UPDATED. If you’re looking for the right stylus to use with your iPad (s aapl), a new Kickstarter project might have the best option available — and at the best price, too, since what you end up paying is ultimately up to you thanks to an unusual funding decision. The Cosmonaut is a new project from the makers of The Glif iPhone 4 tripod mount, and takes a smart new approach to iPad stylus design.
The Cosmonaut is the first iPad stylus design I’ve seen that really takes into account the unique restrictions and concerns of using a stylus in combination with a large, capacitive touchscreen. I own a few different iPad-compatible styli, but the Pogo Sketch from Ten One Design is my weapon of choice. Even though it’s my preferred tool, that doesn’t make it necessarily a great one. I still have plenty of issues with the screen reading my palm as confusing secondary input, and using the iPad as one would a traditional pen and pad combo just doesn’t work (though some apps provide automatic wrist detection, making it a little bit easier).
Unlike the Pogo Sketch and many other similar iPad styli, the Cosmonaut doesn’t take the pen as its design inspiration; instead, it looks to the whiteboard marker. It’s a concept that Cosmonaut co-creator Dan Provost made a reality back in November with his own DIY build, and one that he and partner Tom Gerhardt clearly saw long-term value in. Provost argues that writing on an iPad doesn’t resemble using a pen because of low-fidelity, and because wresting your palm on the device’s surface is a no-no. Instead, it pretty accurately mirrors how we use whiteboards, ie. for quick and dirty recording of ideas and info. Artists definitely are capable of creating masterpieces on the iPad, but for most users, the point is to get an idea sketched out quickly without much attention given to the finer points.
I also like that the Cosmonaut seems to have a small rubber tip, as opposed to the traditional felt-style ones that are used on most current capacitive styli. And just like the Glif, this new stylus design looks like an amazing study in simple, elegant, product engineering that emphasizes extreme usability.
As a Kickstarter-backed project, the Cosmonaut will require the commitment of individual backers to reach its funding goal. This time around, Provost and Gerhardt tried a slightly different approach to the one used by most Kickstarter projects. Instead of setting thresholds with different rewards for each level ($25 secures you a pre-order, $45 scores you two, etc.), they’re asking investors to put up whatever they think the device is worth. Any amount over $1 nets a pre-order of the Cosmonaut, though the final retail price will be around $25. It’s a very interesting experiment, especially given that the reward is limited to 3,000 backers, meaning that if everyone pledges the bare minimum, the project’s $50,000 funding target definitely won’t be met.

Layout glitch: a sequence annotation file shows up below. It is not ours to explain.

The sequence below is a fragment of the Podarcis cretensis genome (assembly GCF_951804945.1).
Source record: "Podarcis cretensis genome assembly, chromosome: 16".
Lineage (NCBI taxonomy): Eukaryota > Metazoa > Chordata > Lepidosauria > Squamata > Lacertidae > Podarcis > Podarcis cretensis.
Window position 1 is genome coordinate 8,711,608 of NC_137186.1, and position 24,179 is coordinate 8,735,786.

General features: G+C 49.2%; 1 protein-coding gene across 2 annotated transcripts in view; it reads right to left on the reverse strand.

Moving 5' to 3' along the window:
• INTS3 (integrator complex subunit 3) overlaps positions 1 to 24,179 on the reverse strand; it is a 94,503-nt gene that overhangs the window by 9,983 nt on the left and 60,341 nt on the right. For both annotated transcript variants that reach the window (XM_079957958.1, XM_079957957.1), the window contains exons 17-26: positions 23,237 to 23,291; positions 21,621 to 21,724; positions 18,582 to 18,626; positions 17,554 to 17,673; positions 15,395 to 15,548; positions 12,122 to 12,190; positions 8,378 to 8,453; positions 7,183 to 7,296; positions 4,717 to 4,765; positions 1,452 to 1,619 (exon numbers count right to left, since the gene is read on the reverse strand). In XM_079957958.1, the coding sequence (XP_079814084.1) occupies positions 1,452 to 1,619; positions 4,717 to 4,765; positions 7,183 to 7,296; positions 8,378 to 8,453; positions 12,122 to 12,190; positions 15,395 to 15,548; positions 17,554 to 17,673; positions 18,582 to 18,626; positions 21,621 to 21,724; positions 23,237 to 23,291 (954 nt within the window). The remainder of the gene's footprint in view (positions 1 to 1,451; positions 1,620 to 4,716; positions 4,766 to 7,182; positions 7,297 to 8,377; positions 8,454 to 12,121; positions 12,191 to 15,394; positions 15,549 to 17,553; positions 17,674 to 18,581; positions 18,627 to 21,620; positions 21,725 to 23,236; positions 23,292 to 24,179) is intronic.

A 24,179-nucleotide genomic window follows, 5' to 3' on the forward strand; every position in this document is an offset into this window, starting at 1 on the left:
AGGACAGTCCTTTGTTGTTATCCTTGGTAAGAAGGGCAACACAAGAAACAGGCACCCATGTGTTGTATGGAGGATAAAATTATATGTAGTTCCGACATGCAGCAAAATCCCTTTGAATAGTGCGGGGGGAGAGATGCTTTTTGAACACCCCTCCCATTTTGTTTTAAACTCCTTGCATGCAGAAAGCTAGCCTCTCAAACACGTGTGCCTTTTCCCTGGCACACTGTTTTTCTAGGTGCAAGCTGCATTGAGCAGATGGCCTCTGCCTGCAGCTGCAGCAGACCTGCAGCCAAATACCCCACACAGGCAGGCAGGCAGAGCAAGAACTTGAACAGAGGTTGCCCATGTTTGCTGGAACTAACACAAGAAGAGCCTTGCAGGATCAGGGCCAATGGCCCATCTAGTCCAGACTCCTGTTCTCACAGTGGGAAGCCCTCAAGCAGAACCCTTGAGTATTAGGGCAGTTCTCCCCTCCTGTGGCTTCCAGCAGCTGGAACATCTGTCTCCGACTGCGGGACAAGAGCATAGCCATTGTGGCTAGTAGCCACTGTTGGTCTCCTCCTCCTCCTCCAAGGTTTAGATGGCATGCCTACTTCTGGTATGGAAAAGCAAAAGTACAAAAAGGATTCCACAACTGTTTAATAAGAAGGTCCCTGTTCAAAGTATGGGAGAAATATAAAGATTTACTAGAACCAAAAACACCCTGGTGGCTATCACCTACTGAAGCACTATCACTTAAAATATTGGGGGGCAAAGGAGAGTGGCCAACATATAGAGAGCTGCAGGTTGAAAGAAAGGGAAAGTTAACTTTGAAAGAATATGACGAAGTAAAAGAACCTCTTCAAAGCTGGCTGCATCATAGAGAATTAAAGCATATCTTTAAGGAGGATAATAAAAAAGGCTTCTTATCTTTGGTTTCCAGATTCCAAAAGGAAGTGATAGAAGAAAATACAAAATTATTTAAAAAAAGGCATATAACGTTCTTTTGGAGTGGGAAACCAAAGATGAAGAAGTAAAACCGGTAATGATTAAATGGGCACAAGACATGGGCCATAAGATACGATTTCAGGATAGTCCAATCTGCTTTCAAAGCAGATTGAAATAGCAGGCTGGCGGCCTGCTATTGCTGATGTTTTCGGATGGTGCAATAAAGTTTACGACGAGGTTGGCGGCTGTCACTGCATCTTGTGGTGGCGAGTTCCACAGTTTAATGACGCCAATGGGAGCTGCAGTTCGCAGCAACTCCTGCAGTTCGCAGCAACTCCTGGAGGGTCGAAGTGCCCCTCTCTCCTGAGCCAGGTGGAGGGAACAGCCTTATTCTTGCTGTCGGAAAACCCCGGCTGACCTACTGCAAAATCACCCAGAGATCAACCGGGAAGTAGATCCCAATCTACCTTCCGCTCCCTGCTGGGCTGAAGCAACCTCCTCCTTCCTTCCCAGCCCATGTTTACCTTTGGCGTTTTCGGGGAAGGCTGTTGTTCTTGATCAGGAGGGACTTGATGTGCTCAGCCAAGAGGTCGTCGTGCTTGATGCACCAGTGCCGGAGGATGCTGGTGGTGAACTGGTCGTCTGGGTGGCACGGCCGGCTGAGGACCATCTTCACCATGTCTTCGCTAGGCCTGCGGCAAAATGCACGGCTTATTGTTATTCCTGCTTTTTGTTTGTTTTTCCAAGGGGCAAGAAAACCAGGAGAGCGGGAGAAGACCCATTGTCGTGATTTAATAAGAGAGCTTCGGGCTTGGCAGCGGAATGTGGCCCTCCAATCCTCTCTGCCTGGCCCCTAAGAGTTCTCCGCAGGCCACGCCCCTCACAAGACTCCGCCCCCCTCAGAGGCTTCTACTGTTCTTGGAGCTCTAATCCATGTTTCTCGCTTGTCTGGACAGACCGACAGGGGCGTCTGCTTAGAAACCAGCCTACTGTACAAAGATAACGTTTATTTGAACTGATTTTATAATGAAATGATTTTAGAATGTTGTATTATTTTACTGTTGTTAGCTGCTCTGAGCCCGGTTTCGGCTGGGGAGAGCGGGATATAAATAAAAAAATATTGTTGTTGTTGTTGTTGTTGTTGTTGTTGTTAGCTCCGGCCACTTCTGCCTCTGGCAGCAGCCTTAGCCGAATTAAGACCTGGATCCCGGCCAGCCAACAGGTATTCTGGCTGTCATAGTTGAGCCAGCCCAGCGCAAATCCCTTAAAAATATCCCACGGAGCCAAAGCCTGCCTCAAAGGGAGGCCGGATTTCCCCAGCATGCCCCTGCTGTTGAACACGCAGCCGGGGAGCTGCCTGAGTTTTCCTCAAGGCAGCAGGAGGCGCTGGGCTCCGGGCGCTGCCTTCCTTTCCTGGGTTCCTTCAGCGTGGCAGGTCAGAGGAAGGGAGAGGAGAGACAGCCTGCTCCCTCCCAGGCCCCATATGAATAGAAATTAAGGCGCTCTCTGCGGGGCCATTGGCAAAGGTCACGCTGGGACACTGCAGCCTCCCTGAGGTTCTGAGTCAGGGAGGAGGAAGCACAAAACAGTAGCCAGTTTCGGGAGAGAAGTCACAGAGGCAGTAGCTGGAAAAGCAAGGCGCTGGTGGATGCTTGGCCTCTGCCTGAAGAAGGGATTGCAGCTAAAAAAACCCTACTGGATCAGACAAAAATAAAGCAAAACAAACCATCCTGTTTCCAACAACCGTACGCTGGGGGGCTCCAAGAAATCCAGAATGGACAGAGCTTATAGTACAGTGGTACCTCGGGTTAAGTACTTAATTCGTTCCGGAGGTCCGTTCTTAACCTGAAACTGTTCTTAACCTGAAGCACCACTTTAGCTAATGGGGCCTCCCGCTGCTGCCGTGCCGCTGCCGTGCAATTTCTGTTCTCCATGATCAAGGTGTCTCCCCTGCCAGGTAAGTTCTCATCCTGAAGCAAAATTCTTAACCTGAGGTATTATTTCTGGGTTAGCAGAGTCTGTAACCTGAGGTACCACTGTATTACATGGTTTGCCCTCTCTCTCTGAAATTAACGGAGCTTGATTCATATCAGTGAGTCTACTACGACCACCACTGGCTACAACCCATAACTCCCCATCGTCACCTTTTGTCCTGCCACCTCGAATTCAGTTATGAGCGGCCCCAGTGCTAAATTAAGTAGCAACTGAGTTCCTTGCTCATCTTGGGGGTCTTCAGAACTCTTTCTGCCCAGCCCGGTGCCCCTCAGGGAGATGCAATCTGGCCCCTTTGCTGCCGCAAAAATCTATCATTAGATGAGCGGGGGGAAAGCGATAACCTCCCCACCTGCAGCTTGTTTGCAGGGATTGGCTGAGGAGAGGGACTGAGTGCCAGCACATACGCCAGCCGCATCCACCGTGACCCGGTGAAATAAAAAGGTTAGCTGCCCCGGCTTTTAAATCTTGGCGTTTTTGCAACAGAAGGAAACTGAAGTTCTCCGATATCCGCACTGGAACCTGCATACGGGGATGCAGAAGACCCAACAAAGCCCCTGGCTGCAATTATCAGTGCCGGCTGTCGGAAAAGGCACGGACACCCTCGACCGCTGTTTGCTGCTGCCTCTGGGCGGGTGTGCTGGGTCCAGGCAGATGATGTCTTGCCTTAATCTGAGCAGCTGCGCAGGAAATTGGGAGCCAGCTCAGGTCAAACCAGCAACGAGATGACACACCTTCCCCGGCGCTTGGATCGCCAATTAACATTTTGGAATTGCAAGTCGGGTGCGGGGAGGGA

It’s a risky strategy, but one that should prove a telling glimpse into what kind of premium people put on good design. Check out the video below of the product in action and think about what you’d pay for such a device. If you feel like sharing that figure in the comments, I’d love to hear what you think.
Update: I reached out to Dan and Tom, and they responded to my questions just after this article published. Here are the questions I sent, and their responses in full:
TAB: Why go with the pay-what-you-want model this time around? What happens if you hit your backer limit before you hit your funding goal?
Tom: Dan and I decided to try a pay-what-you-want model because we were interested in the social aspects of it, and we wanted to give back to the Kickstarter community. If we reach our backer limit, but have not met our funding goal, we think a very interesting dynamic will build from the backers of the project. Will there be advocates? Will there be big contributors who tip the balance? Will the price go above, below, above the funding goal? We’ll see, but it will be an exciting first for the web.
TAB: What did your success with the Glif teach you about Kickstarter-funded projects, and has what you learned affected what you’re doing this time around with the Cosmonaut?
Tom: The Glif taught us that you can never be too simple. Although we strove for simplicity with the Glif, we still managed to confuse some of our backers, so this time around we tried to keep it dead simple. We also leaned to never underestimate the power and generosity of the crowd, so this time around we put our full trust in them.
TAB: On the back of the Glif’s success, you probably could’ve easily secured more traditional VC funding for this project. Why go back to Kickstarter?
Tom: Dan and I want to maintain our direct relationship with our customers, really our collaborators. So for us, Kickstarter makes perfect sense. They let us know how they like the product, we keep them informed through the process, and they keep us honest. All of which we lose through VC.